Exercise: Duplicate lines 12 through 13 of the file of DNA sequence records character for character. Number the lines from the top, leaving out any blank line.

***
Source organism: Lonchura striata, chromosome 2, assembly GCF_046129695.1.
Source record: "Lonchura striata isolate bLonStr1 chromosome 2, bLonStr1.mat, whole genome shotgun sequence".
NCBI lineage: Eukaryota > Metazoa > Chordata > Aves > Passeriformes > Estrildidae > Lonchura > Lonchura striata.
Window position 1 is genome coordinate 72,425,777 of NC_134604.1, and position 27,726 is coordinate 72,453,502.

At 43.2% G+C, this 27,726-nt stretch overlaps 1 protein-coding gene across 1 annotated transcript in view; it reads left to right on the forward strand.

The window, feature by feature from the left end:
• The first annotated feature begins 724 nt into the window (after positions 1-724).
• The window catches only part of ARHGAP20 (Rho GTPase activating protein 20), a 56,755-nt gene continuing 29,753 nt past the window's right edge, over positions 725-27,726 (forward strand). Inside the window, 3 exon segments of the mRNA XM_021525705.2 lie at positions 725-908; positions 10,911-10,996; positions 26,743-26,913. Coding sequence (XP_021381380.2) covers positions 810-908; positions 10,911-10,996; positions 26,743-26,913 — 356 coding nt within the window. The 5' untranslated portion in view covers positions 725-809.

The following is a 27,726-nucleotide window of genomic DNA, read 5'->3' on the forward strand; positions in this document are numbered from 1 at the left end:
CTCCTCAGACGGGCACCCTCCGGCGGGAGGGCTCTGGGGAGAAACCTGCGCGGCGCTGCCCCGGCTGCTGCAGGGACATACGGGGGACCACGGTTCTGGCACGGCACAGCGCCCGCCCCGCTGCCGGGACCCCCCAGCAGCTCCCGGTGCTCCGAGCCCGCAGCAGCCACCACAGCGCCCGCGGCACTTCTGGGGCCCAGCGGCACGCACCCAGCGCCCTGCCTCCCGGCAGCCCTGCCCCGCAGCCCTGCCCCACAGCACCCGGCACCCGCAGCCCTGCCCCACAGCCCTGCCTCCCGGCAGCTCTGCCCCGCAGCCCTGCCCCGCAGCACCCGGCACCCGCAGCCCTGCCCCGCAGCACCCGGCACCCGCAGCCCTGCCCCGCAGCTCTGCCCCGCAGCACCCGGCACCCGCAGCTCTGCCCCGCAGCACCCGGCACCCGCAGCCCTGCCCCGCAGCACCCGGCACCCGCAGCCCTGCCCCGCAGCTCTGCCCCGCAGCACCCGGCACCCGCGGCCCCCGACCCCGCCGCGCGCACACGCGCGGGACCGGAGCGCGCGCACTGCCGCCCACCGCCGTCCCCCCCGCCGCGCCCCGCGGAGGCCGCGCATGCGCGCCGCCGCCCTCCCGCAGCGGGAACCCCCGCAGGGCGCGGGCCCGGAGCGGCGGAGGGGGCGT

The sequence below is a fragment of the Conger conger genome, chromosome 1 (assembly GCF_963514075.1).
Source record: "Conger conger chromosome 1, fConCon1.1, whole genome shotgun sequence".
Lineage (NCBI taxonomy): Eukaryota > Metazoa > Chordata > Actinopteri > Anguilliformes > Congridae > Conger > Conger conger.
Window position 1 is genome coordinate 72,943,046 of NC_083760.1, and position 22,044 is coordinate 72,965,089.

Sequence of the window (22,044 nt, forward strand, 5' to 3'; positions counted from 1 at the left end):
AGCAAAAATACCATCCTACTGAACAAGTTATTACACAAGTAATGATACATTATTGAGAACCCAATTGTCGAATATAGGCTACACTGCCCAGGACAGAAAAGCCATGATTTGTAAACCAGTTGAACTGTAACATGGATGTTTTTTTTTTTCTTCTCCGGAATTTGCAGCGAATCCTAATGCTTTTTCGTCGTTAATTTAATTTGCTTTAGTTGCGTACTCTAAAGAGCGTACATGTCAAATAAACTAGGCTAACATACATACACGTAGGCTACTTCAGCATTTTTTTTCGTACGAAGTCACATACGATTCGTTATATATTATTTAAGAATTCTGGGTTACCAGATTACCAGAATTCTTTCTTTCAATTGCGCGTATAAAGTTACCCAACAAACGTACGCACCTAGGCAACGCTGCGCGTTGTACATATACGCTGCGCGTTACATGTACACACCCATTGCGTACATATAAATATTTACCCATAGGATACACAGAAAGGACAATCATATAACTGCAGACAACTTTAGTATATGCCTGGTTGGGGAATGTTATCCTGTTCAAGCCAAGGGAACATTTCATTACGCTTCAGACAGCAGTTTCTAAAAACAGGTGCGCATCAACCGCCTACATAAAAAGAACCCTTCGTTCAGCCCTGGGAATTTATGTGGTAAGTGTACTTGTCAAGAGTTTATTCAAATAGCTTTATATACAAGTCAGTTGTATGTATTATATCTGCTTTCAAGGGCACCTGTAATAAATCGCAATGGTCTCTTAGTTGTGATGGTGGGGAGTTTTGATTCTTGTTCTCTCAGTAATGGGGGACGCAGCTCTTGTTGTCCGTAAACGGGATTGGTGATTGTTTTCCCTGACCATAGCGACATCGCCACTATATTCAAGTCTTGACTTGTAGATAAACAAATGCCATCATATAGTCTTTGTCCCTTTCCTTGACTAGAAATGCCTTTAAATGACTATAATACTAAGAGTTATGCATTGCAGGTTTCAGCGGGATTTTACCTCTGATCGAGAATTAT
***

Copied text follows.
Source record: "Conger conger chromosome 1, fConCon1.1, whole genome shotgun sequence".
Lineage (NCBI taxonomy): Eukaryota > Metazoa > Chordata > Actinopteri > Anguilliformes > Congridae > Conger > Conger conger.